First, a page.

Statement |

MSF Comments on the Draft Chairman's Statement of 21 August '03

MSF is deeply concerned about the text and the intention of the August 21 draft Chairman’s statement that may accompany the “Motta text” when it is submitted for consideration by the WTO. The text is a sad reflection of how removed the Paragraph 6 negotiations have become from their original goal of getting medicines to the people who need them. Rather than allowing the poorest countries to make effective use of compulsory licensing, this text seeks to throw up as many obstacles and discouragements as possible, and opens the system up to constant political intimidation from powerful Members.

The Chairman’s statement adds an extra layer of requirements and conditions for the production and export of generic versions of needed medicines. The Chairman’s statement introduces new obligations for Members that are not required in “Motta” and are contrary to the Doha Declaration on TRIPS and Public Health. A few examples include:

1) New statement of purpose. The Chairman’s statement introduces an extra statement of purpose when it says ”Members recognise that the system established should be used in good faith to protect public health and, without prejudice to paragraph 6 of the Decision, not be an instrument to pursue industrial or commercial objectives.”

On the surface, this may seem reasonable because the protection of public health should indeed be the prime objective of these negotiations. However, it is false to assert that protecting public health and pursuing industrial or commercial objectives are contradictory objectives. MSF’s experience in the field demonstrates that the most affordable medicines are those that are produced by multiple firms. Generally, companies in developing countries produce the most affordable medicines. Production and trade in medicines is largely in the hands of commercial companies and are clearly industrial activities. This Chairman’s note seems mainly targeted at halting affordable generic production rather than encouraging it.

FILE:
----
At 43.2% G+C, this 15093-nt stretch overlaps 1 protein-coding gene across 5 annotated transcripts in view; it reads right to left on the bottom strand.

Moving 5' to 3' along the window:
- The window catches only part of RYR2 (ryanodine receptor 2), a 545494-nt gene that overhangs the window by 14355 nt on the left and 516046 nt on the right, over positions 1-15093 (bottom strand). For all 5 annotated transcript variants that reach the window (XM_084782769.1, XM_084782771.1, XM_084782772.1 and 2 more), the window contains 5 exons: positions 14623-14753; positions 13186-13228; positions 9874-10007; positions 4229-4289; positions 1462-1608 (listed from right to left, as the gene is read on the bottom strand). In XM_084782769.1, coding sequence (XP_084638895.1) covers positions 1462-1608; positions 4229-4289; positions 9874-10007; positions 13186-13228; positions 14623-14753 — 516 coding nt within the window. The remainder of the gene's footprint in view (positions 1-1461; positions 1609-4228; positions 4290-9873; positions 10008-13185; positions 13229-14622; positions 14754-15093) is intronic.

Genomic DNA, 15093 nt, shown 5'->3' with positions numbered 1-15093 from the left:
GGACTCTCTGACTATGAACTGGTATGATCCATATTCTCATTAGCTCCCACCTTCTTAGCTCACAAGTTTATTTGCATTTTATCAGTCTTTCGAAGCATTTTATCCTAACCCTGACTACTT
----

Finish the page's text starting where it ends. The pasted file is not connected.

Medicines that are offered outside the usual commercial system, such as price discounts for developing countries, rarely offer a better deal than a competitive market with multiple producers. For example, the lowest discounted price of Boehringer Ingelheim’s nevirapine, a drug used in many first-line ARV therapies, is $438 per person/year (ppy), while a generic version (whose quality has been pre-qualified by WHO) costs only $166 ppy—or, 38% of the discounted originator price. This price pattern holds for many other drugs as well.

2) Extra anti-diversion measures. The Chairman’s statement puts further demands on packaging and labelling that are likely to increase the cost rather than reduce it. It is well-known that poor populations are extremely sensitive to price.

The Motta text in 2bii demands that products produced under the system shall be clearly identified, but only “provided that such distinction is feasible and does not have a significant impact on price ...” The Chairman’s text would override this earlier concern about feasibility and effect on price, stating that Members now “understand that in general special packaging and/or special colouring or shaping should not have a significant impact on the price of pharmaceuticals.” It is not clear why Members would change their minds on this issue. Also it is unclear why and how this would apply to active ingredients, as the Chairman’s text requires.